It actually sounds a lot more like Montessori than anything else. Not exactly new.
Look and see if you have local Montessori schools. We're big fans of our local preschool + K classroom, and hope he can get into the school proper (but its new, and small relative to the preschool -- the headmaster though is awesome to talk to and seems to really know his stuff and have good but kind control of the class.)
Those from Flyover Land may not be interested in moving to CA. Maybe its more, "we can't find native qualified workers we can convince to come live in our overpopulated active fault and wildfire zone arid-and-drying-further climate, but if someone is already crossing an ocean, they don't much care where they land."
I get inquiries weekly, and its always big names, and its always the big coastal cities (read: SF metro, Seattle, NYC).
Since the powder is 50% abweight and everclear is 96% abweight, maybe they should ban the latter first?
The only 'advantage' -- and I say it in quotes, since it won't always be an advantage -- is that the powder is dry (ish).
Everyone is all down on it, but the terminal notifications thing looked sweet.
Remember it doesn't have to be perfect, it just has to be better than the bottom 50% of drivers. The bar here is not high. How do the bottom 50% of drivers handle random system failures? Say ice on the road. If he doesn't implement 'panic' as an option, its probably already above a good chunk of those folks, judging by accident rates in winter storms.
I expected comments from someone who has, you know, maybe touched the device at least once.
I'm not enamored with the phablet trend. I like my Galaxy Nexus, its about the idea size to me. Something smaller with touch could be exciting. I don't need a billion pixels on the phone, but it needs to have some grunt and a good way to get a big keyboard, mouse, and monitor attached.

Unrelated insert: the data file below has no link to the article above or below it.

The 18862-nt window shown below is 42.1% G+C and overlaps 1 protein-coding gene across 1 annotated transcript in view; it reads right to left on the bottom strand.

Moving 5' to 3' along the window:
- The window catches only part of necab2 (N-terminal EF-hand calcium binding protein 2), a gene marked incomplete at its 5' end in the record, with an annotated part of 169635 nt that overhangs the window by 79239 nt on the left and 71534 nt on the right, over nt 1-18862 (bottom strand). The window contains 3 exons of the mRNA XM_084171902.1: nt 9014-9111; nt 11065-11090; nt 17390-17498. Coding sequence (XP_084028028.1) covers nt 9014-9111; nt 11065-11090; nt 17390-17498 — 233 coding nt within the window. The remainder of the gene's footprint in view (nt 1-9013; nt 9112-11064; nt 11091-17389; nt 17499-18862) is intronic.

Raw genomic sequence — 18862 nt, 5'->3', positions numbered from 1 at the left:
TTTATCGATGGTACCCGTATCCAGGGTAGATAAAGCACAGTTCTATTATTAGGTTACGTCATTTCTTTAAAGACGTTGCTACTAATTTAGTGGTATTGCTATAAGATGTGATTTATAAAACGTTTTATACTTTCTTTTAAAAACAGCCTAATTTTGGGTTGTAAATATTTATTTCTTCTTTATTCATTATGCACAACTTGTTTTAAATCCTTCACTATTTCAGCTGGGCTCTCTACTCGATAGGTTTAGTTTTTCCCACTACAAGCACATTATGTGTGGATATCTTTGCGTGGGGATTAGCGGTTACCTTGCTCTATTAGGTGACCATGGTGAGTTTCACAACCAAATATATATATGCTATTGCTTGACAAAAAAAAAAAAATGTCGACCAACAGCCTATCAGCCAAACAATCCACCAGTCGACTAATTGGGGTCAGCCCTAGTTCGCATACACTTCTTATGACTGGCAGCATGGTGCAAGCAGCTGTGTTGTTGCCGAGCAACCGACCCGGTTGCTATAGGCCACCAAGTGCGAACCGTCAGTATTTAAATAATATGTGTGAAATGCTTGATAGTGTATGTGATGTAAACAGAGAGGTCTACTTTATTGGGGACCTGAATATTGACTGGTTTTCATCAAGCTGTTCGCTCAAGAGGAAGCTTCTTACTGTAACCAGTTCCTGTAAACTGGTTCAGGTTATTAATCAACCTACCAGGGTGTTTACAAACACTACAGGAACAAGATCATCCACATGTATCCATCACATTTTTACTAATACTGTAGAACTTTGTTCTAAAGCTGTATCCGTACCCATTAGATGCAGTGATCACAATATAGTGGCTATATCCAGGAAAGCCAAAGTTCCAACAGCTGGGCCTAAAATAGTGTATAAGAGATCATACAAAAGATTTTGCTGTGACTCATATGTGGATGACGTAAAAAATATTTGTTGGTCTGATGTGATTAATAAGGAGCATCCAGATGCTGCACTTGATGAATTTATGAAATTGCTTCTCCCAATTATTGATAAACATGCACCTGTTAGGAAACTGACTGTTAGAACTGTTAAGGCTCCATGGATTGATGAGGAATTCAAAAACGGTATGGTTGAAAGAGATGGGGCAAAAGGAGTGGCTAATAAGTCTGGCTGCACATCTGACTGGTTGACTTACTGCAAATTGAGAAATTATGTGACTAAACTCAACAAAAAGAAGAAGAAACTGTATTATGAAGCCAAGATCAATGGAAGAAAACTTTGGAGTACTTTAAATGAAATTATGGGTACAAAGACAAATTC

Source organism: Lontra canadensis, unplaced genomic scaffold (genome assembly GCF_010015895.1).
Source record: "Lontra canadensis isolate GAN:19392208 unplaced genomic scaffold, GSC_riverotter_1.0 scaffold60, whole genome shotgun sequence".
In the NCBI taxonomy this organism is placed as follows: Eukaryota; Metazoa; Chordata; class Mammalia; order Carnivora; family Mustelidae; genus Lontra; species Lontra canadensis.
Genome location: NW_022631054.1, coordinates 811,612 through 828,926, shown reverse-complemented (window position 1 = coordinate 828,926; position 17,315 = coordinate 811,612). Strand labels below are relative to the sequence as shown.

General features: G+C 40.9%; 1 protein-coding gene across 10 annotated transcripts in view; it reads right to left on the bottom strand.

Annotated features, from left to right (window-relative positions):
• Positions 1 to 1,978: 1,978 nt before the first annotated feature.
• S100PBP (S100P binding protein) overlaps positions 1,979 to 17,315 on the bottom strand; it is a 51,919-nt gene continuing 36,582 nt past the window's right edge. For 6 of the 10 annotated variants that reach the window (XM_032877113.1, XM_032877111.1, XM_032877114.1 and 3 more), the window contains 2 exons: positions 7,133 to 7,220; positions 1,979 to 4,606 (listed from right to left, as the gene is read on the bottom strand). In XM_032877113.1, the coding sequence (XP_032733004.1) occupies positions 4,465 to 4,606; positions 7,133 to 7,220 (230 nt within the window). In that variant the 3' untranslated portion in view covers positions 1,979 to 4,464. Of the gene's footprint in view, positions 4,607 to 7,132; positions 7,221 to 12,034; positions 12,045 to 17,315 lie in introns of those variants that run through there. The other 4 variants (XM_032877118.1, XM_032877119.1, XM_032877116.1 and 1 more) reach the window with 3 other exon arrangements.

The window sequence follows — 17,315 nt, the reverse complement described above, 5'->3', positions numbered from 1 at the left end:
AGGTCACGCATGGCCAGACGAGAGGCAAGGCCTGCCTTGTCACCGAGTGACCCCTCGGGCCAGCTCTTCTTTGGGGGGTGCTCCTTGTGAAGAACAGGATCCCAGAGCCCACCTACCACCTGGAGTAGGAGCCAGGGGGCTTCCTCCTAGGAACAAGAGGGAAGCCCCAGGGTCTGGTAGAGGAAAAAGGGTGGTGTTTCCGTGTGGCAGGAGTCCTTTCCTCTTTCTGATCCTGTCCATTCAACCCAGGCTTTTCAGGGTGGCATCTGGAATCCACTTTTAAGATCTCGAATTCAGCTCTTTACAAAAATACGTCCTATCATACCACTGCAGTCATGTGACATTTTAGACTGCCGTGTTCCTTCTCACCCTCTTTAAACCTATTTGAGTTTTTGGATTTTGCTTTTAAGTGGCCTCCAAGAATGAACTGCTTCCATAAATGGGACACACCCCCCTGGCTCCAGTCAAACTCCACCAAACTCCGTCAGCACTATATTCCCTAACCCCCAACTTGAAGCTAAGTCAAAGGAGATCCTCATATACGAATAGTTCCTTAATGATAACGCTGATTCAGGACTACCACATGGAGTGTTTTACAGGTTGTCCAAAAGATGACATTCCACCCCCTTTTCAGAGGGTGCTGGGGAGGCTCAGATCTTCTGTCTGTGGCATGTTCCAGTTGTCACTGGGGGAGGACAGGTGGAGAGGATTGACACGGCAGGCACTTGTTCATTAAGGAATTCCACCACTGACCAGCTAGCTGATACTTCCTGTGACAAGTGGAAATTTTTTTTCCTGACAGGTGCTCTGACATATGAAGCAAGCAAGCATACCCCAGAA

The goal, if you had missed it, is to pass enough laws you're guilty of *something*. Then, if you get to be a problem, there's sure to be *something* to nail you to the wall with.
Had our local bean-to-bar chocolate maker not passed away, I'd be happy to pay that much for his. They were amazingly good. Then again I've paid $100/(std-size) bottle for ice wine (we had a taste on a vineyard tour and knew we had to take a bottle home). My dad mocked me until he tried it and decided he must have done right as a parent, since he raised a very wise son.
Some things are costly to make, rare, or both. Some things are also worth paying for because they are costly to make, rare, or both. These sets make a nice Venn diagram. The key is finding the overlap and buying that stuff.
I don't want a self-taught developer writing flight control, banking systems, or medical embedded systems code. I'd rather have someone formally trained doing that work. On the other hand, there's plenty of places where if the code doesn't quite work right I don't really care that much. From everything of the once-thriving online text based gaming community (the MUSH, MUCK, MOO, MUX, MUD, etcs) to simple web pages or even stupid phone apps, there's a place for "non-professional" programmers.